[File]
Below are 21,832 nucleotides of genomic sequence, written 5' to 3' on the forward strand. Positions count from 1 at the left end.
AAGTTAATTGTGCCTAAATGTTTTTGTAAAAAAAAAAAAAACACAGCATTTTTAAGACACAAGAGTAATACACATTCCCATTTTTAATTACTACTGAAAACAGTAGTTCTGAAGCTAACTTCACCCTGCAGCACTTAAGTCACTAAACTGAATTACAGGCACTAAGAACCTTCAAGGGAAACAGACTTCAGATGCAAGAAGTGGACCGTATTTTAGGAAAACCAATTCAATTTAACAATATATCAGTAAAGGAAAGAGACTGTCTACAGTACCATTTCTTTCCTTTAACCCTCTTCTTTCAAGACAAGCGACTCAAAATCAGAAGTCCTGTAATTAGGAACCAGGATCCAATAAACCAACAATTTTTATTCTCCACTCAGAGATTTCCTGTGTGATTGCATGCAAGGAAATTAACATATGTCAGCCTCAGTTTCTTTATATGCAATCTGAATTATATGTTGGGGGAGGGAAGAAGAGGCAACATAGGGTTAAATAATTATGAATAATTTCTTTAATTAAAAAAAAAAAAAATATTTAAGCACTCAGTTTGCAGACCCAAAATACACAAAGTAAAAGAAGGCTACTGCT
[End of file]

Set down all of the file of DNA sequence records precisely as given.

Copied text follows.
Below are 21,832 nucleotides of genomic sequence, written 5' to 3' on the forward strand. Positions count from 1 at the left end.
AAGTTAATTGTGCCTAAATGTTTTTGTAAAAAAAAAAAAAACACAGCATTTTTAAGACACAAGAGTAATACACATTCCCATTTTTAATTACTACTGAAAACAGTAGTTCTGAAGCTAACTTCACCCTGCAGCACTTAAGTCACTAAACTGAATTACAGGCACTAAGAACCTTCAAGGGAAACAGACTTCAGATGCAAGAAGTGGACCGTATTTTAGGAAAACCAATTCAATTTAACAATATATCAGTAAAGGAAAGAGACTGTCTACAGTACCATTTCTTTCCTTTAACCCTCTTCTTTCAAGACAAGCGACTCAAAATCAGAAGTCCTGTAATTAGGAACCAGGATCCAATAAACCAACAATTTTTATTCTCCACTCAGAGATTTCCTGTGTGATTGCATGCAAGGAAATTAACATATGTCAGCCTCAGTTTCTTTATATGCAATCTGAATTATATGTTGGGGGAGGGAAGAAGAGGCAACATAGGGTTAAATAATTATGAATAATTTCTTTAATTAAAAAAAAAAAAAATATTTAAGCACTCAGTTTGCAGACCCAAAATACACAAAGTAAAAGAAGGCTACTGCT